by Laura Jones
There are moments in parenting that stick with us for years. I am not talking about the joyful ones like the healthy birth of a baby or her first wobbly steps. Those experiences are memorable because they are universally delightful. I am talking about the parenting moments that feel shameful and embarrassing. I’m sure we all have those moments as parents that we wish we could do over again. The reason they cut so deeply is that we make parenting about us instead of focusing on restoring our children’s hearts before the Lord. During these hard moments, our calling as parents get muddied up with our sense of identity. Instead of resting in our standing before God through Christ, we get our sense of worth from our children’s performance.
P.D. Tripp, in his recent book Parenting, calls this identity amnesia. He says that as a parent, if we are not resting in Christ for our identity, then we will probably look for our identity in our children (Tripp, 76). Why do we do this? Because we are made for worship. The Psalms are filled with commands to worship the Lord. For example, look at Psalm 29:1-2, “Ascribe to the LORD, you heavenly beings, ascribe to the LORD glory and strength. Ascribe to the LORD the glory due to his name; worship the LORD in the splendor of his holiness” (ESV).
John Piper notes that the last chapter of the last book of the Bible lists the last duty of man as worshipping God (desiringgod.org):
“I, John, am the one who heard and saw these things. And when I heard and saw them, I fell down to worship at the feet of the angel who showed them to me, but he said to me, “You must not do that! I am a fellow servant with you and your brothers the prophets, and with those who keep the words of this book. Worship God.” (Revelation 22:8-9, ESV)
We were made for worshipping God, but in Genesis 3, we learn that our loves are completely disordered. Instead of looking to God to satisfy us, we turn to other things, just as Eve and Adam turned to the apple. Consequently, we tend to worship the created instead of the Creator. We fail to find our identity in Christ, and it is especially tempting to look for it in our children. However, no relationship outside of our union with Christ can fully satisfy us.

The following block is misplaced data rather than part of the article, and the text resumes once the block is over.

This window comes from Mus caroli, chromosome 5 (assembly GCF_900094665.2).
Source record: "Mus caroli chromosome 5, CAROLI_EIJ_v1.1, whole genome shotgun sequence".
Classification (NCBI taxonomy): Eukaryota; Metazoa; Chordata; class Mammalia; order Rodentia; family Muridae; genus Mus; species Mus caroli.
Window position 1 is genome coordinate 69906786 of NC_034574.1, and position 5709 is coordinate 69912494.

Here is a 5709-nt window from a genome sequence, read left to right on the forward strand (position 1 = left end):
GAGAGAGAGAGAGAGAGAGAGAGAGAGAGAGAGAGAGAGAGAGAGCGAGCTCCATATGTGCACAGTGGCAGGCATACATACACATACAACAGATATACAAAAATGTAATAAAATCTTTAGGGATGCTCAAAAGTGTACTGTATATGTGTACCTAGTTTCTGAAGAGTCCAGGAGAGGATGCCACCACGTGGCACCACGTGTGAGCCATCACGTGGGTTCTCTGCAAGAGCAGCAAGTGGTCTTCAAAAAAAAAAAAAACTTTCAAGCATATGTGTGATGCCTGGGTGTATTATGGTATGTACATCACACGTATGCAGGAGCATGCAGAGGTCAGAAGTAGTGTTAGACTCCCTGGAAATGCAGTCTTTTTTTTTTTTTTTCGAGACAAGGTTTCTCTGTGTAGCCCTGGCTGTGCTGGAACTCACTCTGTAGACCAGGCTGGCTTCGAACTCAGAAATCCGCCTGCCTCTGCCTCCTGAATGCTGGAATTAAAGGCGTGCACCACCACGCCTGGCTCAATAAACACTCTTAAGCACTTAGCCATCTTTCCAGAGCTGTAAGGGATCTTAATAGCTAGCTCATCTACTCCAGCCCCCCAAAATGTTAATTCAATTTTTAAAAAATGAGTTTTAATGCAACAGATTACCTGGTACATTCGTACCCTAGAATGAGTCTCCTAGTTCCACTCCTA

Unfortunately, identity amnesia is a subtle process that occurs over time. Even if we don’t consciously realize it is happening, it can drive our actions as parents. Here’s a litmus test for determining the areas where we experience identity amnesia: Which moments do we respond to our children with a sense of personal offense? These are likely the moments where we are suffering from identity amnesia. We are forgetting that our identity lies not in our children’s actions, but in our relationship with God through the work of Christ.
Perhaps you are like me and realize how easy it is to slide into identity amnesia with your children. Tripp reminds us that this is natural (77). We are fallen, and our affections have been turned inside-out by the Fall. Because of this, we must be on-guard through the practice of daily prayer and the reading of God’s Word. We must ask the Lord to set our hopes and affections on Him. Not on our children’s performance. Not on their successes. Not on their losses.
It is worthwhile to take a few minutes and reflect on our last week of parenting. Were there moments when we reacted with wounded defensiveness or red-hot anger? These are likely the moments when we experienced identity amnesia. While our children may be too young to articulate the relational burdens we place on them, they probably feel the weight of it. They likely think that our happiness in life depends on their performance rather than our relationship with God.
If we see areas where we have done this in our parenting, what can we do to make it right? Go to our children, even if they are little and don’t understand it all yet, and seek forgiveness. In prayer with our children, ask the Lord to show us the ways that we try to make our children carry our sense of worth. Then, move forward in parenting with hope that He is faithful to his children.
Do not be anxious about anything, but in everything by prayer and supplication with thanksgiving let your requests be made known to God. And the peace of God, which surpasses all understanding, will guard your hearts and your minds in Christ Jesus. Philippians 4:6-7
“Revelation 22.” Desiring God, 14 Aug. 2017, www.desiringgod.org/scripture/revelation/22/messages.
Tripp, P. D. (2016). Parenting: The 14 gospel principles that can radically change your family. Wheaton, IL: Crossway.
Laura Jones is a displaced southerner currently living in West Point, New York with her husband, Harry, and their five children—Haddon (13), Harrison and Gresham (8), Mary Goodwin (5), and baby Kate (8 months). Her days are busy with homeschooling, reading, cooking, and yoga. As a graduate of the Marriage and Family Therapy program at Reformed Theological Seminary in Jackson, Mississippi, she looks forward to returning to counseling when the kids are a little older. You can follow their Army journey here.